Koala Case Study – Increasing Habitat for Queensland’s Koalas

Thanks to kind donations, since 2009 FNPW has supported increases in koala habitat in the Redland City, QLD through community tree plantings. The plantings have been extending corridors within which koalas can safely travel, feed, find mates, and raise their young. Community ownership has also been encouraged as locals are invited to plant trees and learn about koalas.

Before the plantings, fewer Koalas could survive in the area, and were at higher risk of being hit by cars or attacked by dogs as they travelled further afield in search of food. Now their habitats are expanding so they can have a brighter future in the Redlands.

Just a few of the Koala Conservation Projects FNPW has funded:

  • Impact of Bushfires on Koalas – NSW
  • Community Tree Plantings for Koalas – QLD
  • Otway Koala habitat research – VIC
  • Research on the movement of Koalas back into severely burnt forest – NSW
  • Koala habitat community grants – QLD
  • Koala Tree Choice research – NSW
  • The Great Koala Count citizen science project – National
  • Is Port Macquarie a Koala Genetic Hotspot? – NSW
  • Southern Highlands koala satellite tracking and conservation – NSW
  • Improving survival rates for translocated Koalas – VIC

ACKNOWLEDGEMENT OF COUNTRY

FNPW supports projects across Australia. In the spirit of reconciliation the we acknowledge the Traditional Owners of Country and recognise their continuing connection to land, waters and culture.

Image Courtesy of Carol Carter and Allan Chawner

PROGRESS OF THIS PROJECT

The project is ongoing.

This project was funded by FNPW in 2009.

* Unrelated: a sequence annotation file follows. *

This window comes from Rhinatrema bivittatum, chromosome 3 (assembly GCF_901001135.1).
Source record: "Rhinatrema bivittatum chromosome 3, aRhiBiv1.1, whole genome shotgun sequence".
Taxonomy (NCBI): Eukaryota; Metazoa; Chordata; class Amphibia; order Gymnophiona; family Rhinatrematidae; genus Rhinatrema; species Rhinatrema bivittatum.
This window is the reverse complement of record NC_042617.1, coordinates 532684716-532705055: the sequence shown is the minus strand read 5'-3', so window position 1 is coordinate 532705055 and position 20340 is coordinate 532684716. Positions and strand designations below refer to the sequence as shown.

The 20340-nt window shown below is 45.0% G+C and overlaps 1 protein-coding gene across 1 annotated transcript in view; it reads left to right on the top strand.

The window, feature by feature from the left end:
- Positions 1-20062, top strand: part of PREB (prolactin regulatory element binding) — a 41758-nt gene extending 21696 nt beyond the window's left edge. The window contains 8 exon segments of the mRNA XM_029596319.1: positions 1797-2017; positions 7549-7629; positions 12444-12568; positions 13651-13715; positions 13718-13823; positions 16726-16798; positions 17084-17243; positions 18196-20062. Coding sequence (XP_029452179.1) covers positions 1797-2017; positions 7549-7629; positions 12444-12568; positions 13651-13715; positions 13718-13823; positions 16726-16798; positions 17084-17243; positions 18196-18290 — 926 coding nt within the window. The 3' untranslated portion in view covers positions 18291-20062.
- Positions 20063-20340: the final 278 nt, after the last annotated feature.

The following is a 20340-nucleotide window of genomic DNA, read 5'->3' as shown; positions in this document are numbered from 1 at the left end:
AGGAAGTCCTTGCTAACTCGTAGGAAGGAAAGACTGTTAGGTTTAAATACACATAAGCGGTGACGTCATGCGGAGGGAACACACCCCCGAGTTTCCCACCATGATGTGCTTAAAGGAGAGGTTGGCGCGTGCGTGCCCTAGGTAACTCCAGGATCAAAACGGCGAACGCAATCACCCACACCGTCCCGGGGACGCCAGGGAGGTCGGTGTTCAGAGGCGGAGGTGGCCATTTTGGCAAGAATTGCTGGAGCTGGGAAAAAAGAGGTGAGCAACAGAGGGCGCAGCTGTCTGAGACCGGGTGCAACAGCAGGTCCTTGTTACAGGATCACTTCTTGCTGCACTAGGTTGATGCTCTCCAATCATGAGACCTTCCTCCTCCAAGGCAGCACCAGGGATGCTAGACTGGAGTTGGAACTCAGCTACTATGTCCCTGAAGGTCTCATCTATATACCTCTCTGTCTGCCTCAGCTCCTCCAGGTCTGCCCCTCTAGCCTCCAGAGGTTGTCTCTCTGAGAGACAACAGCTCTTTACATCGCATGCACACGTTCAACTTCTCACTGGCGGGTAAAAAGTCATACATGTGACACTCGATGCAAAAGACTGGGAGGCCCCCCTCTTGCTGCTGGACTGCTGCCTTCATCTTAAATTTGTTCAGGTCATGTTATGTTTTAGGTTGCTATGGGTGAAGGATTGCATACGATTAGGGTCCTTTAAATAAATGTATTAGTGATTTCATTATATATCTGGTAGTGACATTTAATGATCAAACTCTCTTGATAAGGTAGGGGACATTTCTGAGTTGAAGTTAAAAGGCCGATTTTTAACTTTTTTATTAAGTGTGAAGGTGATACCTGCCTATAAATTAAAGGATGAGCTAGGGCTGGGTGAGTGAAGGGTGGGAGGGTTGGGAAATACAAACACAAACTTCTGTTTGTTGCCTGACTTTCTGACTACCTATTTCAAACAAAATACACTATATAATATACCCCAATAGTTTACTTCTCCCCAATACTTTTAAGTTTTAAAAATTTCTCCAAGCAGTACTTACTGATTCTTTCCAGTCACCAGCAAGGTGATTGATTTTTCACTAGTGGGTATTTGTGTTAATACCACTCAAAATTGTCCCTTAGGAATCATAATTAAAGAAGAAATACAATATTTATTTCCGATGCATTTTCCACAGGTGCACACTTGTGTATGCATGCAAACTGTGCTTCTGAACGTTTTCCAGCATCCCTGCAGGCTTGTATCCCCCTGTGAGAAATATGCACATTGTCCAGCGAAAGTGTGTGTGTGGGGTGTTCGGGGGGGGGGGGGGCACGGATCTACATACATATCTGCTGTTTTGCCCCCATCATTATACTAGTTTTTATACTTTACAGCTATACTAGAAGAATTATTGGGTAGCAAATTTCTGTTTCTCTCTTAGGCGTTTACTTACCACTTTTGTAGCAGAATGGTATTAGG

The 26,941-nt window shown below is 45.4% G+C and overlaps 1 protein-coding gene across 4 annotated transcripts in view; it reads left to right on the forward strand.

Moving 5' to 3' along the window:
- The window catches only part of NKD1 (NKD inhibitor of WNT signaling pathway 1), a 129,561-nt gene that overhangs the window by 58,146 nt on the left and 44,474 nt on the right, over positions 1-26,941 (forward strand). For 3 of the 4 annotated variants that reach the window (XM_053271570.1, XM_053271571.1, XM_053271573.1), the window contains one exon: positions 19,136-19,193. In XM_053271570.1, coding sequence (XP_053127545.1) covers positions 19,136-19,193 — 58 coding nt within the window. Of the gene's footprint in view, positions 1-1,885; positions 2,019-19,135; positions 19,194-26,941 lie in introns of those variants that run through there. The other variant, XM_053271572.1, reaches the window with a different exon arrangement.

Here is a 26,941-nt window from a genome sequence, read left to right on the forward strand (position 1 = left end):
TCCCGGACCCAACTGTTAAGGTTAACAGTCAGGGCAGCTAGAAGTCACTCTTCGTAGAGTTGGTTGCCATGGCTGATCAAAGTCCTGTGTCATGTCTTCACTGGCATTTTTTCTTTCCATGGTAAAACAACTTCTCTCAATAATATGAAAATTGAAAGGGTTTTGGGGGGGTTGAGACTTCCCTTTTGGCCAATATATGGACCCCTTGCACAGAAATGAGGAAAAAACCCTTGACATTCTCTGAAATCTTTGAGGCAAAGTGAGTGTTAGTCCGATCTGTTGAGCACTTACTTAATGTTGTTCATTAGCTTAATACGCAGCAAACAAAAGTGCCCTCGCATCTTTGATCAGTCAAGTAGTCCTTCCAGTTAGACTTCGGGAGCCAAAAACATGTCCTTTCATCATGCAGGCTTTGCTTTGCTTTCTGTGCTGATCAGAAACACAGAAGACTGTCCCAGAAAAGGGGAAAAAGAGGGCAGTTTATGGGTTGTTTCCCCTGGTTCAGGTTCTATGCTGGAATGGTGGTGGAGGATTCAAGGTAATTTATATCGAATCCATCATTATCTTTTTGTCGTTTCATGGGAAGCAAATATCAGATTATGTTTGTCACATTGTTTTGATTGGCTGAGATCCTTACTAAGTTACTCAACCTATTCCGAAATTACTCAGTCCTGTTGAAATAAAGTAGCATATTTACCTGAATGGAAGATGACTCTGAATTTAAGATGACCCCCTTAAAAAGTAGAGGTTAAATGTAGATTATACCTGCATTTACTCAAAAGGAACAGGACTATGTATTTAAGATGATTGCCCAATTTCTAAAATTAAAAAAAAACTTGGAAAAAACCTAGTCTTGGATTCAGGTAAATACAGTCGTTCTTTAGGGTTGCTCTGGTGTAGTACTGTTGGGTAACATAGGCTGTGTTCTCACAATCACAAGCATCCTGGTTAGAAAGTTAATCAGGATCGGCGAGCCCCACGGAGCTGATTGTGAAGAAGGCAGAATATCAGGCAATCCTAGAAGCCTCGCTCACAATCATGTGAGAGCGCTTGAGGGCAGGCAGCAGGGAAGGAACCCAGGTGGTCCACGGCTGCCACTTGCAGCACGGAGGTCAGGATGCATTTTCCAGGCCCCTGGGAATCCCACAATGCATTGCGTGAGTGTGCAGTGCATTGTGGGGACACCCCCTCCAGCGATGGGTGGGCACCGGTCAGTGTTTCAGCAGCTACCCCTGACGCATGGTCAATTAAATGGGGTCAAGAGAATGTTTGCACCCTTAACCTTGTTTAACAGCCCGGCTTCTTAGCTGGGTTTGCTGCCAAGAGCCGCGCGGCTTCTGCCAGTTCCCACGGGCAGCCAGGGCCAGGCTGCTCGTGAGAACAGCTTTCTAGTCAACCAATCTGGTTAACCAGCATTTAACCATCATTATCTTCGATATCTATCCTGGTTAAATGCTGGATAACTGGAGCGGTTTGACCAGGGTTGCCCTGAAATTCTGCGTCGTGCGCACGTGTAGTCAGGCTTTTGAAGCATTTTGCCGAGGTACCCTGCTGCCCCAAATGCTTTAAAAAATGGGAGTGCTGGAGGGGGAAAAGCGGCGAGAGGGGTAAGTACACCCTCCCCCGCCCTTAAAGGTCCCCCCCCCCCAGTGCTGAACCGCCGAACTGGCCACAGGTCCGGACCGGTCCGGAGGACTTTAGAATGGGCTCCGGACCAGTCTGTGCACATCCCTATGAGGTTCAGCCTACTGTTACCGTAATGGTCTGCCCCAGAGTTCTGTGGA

Photo credit: Doug Gimesy

PROJECT PARTNERS

FNPW is the lead organisation for this project.

Related Projects

Redlands Koala planting

Thanks to your support, koala habitat in Redlands is increasing through community tree plantings. The plantings extend corridors within which koalas can safely travel, feed, find mates, and raise their young.

Great Otway NP Koala translocation

Thanks to your support, Koalas translocated to new habitats will have better survival rates, due to research into inoculants.

Koala Tree Planting

Over the past 20 years more than 70% of the Manna Gum community has been lost and without intervention we will lose this unique and rare habitat type, along with the koalas and many other plants and animals that rely on it.

Genetic Code Of Koalas

A team of Australian and international scientists, led by Professor Rebecca Johnson, Director of the Australian Museum Research Institute and Professor Katherine Belov, University of Sydney, have made a significant break-through successfully sequencing the full koala genome. Considered to be the most complete marsupial genome sequenced to date, it is in terms of quality, on par with the human genome.